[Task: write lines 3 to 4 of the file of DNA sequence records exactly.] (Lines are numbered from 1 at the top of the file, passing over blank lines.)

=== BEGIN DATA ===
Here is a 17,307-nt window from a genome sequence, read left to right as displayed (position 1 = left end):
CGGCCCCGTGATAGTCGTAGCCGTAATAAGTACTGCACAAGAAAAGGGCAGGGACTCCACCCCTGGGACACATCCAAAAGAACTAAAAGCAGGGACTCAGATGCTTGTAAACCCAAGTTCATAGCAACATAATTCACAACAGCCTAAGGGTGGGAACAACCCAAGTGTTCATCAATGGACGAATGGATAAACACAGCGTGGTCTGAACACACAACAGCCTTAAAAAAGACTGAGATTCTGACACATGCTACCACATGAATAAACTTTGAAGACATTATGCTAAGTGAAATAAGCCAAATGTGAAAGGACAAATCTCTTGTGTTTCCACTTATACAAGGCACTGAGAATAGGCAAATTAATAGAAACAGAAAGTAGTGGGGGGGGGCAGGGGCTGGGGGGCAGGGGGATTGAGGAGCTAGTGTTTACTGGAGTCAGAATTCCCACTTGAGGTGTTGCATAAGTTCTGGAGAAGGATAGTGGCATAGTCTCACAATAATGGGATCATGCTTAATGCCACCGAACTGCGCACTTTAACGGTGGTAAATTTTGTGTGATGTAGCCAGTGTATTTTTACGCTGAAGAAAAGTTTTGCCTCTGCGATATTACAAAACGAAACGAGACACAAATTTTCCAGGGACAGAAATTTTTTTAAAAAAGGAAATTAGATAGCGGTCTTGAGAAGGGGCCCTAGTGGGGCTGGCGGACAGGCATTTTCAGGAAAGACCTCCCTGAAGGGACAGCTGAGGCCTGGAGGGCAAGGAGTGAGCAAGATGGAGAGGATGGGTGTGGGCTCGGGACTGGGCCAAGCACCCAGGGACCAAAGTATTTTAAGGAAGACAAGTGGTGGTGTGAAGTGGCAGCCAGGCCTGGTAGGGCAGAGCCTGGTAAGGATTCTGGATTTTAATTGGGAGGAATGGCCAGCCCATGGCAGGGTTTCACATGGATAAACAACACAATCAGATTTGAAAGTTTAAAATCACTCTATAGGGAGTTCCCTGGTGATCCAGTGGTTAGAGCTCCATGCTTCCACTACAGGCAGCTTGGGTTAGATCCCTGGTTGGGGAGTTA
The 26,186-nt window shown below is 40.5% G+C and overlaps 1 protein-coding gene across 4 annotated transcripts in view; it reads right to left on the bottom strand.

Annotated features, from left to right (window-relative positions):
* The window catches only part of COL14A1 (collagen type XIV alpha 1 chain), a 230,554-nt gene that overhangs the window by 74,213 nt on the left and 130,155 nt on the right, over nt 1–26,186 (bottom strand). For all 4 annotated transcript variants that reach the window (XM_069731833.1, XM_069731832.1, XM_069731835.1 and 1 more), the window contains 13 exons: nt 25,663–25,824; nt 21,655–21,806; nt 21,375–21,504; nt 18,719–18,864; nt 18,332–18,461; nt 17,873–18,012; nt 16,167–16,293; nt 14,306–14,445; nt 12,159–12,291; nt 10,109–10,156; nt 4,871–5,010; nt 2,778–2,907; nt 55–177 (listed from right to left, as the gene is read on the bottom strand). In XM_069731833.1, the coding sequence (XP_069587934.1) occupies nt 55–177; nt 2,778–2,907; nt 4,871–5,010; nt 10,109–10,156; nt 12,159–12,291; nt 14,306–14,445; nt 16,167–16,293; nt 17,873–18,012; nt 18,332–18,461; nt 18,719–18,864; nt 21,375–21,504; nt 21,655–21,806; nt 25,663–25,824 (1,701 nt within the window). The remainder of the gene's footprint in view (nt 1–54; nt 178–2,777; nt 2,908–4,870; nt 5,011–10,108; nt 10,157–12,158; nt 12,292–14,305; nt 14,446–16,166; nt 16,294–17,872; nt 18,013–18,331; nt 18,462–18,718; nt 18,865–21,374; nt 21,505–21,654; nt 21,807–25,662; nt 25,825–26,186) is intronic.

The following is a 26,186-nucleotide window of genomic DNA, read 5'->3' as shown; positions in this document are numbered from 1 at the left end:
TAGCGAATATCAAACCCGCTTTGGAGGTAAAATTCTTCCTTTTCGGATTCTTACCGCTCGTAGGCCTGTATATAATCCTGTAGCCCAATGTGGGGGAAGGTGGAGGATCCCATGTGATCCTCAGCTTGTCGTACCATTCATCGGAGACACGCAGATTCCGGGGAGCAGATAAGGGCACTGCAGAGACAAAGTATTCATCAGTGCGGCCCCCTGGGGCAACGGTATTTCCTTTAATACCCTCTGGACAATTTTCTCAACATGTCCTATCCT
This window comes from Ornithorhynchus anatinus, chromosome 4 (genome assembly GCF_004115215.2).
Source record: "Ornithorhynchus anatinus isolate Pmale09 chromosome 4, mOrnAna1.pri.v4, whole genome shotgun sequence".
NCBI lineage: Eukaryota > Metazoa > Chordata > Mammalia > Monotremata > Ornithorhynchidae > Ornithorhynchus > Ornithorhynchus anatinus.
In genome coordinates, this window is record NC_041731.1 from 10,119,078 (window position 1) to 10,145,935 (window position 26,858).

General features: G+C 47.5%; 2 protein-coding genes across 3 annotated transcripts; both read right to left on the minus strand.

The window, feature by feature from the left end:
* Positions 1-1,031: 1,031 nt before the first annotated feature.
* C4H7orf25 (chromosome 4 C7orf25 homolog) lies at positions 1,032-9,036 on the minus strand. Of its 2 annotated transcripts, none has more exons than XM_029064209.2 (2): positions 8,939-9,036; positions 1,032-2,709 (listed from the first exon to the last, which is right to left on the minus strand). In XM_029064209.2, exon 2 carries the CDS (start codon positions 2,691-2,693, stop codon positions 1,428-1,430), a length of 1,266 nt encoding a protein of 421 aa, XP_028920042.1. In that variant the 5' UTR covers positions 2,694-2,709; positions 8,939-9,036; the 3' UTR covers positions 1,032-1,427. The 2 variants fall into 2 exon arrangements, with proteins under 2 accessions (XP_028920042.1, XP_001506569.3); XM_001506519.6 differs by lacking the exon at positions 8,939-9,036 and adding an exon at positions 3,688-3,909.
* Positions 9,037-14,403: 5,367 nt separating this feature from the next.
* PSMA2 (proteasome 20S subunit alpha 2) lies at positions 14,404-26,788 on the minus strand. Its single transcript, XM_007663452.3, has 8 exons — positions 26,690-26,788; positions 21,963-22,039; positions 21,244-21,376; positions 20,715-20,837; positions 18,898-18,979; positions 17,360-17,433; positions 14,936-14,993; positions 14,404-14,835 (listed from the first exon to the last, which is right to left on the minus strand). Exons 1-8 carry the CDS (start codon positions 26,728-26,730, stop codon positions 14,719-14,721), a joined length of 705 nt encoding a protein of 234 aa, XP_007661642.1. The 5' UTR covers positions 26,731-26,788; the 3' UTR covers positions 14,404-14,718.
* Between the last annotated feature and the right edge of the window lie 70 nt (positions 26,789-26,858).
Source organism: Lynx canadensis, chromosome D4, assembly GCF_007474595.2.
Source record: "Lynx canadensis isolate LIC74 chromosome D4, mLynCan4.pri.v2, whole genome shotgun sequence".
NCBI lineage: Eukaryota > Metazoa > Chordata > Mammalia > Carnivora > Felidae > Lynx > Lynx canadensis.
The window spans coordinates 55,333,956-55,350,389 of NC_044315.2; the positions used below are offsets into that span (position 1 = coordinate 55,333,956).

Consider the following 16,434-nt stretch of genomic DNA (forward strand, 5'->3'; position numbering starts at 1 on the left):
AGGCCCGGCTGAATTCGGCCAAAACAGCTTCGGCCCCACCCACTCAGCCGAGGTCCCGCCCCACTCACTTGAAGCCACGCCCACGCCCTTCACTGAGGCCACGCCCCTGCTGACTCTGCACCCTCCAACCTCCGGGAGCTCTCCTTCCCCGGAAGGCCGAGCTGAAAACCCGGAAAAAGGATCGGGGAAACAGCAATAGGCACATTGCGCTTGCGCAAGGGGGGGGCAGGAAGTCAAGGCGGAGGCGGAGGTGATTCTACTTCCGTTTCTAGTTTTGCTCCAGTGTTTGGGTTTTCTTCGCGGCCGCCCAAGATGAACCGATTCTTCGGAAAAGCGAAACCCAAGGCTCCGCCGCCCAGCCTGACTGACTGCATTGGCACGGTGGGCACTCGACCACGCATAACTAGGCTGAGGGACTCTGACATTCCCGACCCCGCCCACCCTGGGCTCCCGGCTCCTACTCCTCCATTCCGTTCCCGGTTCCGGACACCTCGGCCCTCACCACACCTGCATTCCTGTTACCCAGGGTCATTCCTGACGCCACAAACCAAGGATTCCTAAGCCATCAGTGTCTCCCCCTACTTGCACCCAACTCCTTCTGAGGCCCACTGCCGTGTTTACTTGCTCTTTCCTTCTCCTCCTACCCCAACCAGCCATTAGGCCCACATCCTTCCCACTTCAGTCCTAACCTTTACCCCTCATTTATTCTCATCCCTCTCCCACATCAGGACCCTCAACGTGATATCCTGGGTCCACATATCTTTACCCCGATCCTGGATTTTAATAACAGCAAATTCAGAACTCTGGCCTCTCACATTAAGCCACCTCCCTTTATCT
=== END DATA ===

The 26,186-nt window shown below is 40.5% G+C and overlaps 1 protein-coding gene across 4 annotated transcripts in view; it reads right to left on the bottom strand.

Annotated features, from left to right (window-relative positions):